These practice indicators are NOT mandated or required. Rather they offer actionable approaches to stakeholder engagement that enterprises (or impact investors) can incorporate within their management systems. Further, they signal the rigor needed for impacting sustainable development and the SDGs based on respect for human rights within the realm of responsible business activities.
The most profound benefit of these standards for enterprises, private equity, and bond issuers is clarity. While a number of high level principles and frameworks have been developing to guide enterprises and the investment community about impact measurement and management, the granular level of what to do has been missing from the scene. The same thing is true about solution providers offering bespoke methods for impact measurement and management as well as specific tools and metrics for implementing impact measurement and management practices that engage stakeholders. But there has been a gap in the middle which connects the high level principles and frameworks with the tools and metrics. Let’s call this gap the management system which provides concrete best practices for effective impact management and decision-making.
For enterprises, the benefits are clearly-stated practice standards for how to effectively engage stakeholders in for determining what matters, measurement activities and contributions to decision-making for both positive impact and mitigating risks of negative impact.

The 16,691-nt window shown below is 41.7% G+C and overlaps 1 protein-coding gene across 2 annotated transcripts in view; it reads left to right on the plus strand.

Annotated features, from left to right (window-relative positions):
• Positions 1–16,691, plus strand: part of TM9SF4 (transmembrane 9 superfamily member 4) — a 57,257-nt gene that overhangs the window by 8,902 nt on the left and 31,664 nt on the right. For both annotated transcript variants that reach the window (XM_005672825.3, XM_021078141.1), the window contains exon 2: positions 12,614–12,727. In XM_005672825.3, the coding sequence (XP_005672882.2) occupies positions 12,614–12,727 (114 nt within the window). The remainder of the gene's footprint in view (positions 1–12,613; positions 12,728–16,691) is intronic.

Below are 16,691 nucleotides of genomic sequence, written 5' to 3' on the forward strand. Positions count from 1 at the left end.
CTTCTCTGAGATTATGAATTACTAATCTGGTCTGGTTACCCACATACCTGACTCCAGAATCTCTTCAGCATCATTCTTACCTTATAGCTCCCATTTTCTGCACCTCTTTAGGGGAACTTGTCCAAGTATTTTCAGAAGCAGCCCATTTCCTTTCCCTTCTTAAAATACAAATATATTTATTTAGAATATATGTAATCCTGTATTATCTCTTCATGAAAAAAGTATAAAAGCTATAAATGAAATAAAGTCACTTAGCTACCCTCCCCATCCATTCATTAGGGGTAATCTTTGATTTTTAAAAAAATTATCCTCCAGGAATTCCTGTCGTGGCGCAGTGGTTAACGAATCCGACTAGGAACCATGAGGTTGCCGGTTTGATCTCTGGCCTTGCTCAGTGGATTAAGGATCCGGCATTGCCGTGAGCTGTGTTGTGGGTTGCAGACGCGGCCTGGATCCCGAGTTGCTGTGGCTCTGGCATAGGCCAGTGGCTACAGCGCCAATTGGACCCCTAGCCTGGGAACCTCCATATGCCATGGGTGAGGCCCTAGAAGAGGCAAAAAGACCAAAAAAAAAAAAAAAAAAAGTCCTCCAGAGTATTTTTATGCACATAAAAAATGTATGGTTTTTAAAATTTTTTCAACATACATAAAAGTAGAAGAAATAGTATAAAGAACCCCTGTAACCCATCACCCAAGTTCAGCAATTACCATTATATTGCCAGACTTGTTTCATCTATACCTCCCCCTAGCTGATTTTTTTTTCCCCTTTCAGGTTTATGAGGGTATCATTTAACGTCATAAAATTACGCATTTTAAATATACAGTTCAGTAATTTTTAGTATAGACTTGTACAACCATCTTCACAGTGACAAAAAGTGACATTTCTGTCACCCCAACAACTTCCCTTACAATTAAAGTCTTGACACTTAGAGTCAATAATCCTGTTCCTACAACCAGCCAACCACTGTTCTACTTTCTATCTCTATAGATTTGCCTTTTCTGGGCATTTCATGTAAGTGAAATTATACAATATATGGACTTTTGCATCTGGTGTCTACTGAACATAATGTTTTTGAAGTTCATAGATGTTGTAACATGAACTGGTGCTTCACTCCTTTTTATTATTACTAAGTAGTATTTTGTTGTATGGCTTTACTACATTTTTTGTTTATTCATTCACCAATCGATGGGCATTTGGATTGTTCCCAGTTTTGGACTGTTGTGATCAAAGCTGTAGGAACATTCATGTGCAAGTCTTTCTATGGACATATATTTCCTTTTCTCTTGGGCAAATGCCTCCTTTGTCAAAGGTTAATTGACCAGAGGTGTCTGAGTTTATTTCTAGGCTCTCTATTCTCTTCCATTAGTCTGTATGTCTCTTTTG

The SDG Impact standards also directly benefit impact investors (both asset owners and asset managers) through the specific practice standards for private equity investors and bond issuers that have been developed, and apply to an extensive set of activities including developing impact theses, creating investment mandates, conducting due diligence, constructing deal terms, reporting expectations, and post-investment impact management.
The clarity of these standards also inform the way other organizations operating in the Social and Solidarity Economy determine their stakeholders as well as their approach and management of engaging stakeholders. While initially the standards may resonate most with impact aware organizations and investors, UNDP’s ultimate aim with the standards is the integration of impact management and contributing to the SDGs across the mainstream. SDG Impact’s vision is a future where impact is at the core of every consumption, employment, business and investment decision – no longer an add-on to what business gets done but how all business gets done.
Additionally, UNDP has been working with training organizations to support capacity development. They also are developing a certification process to signal that the certified organization has a robust impact measurement and management process and stakeholder engagement is embedded throughout it.
Prepared by Jane Reisman, Social Impact Advisor, with input and source documents provided by Belissa Rojas and Fabienne Michaux.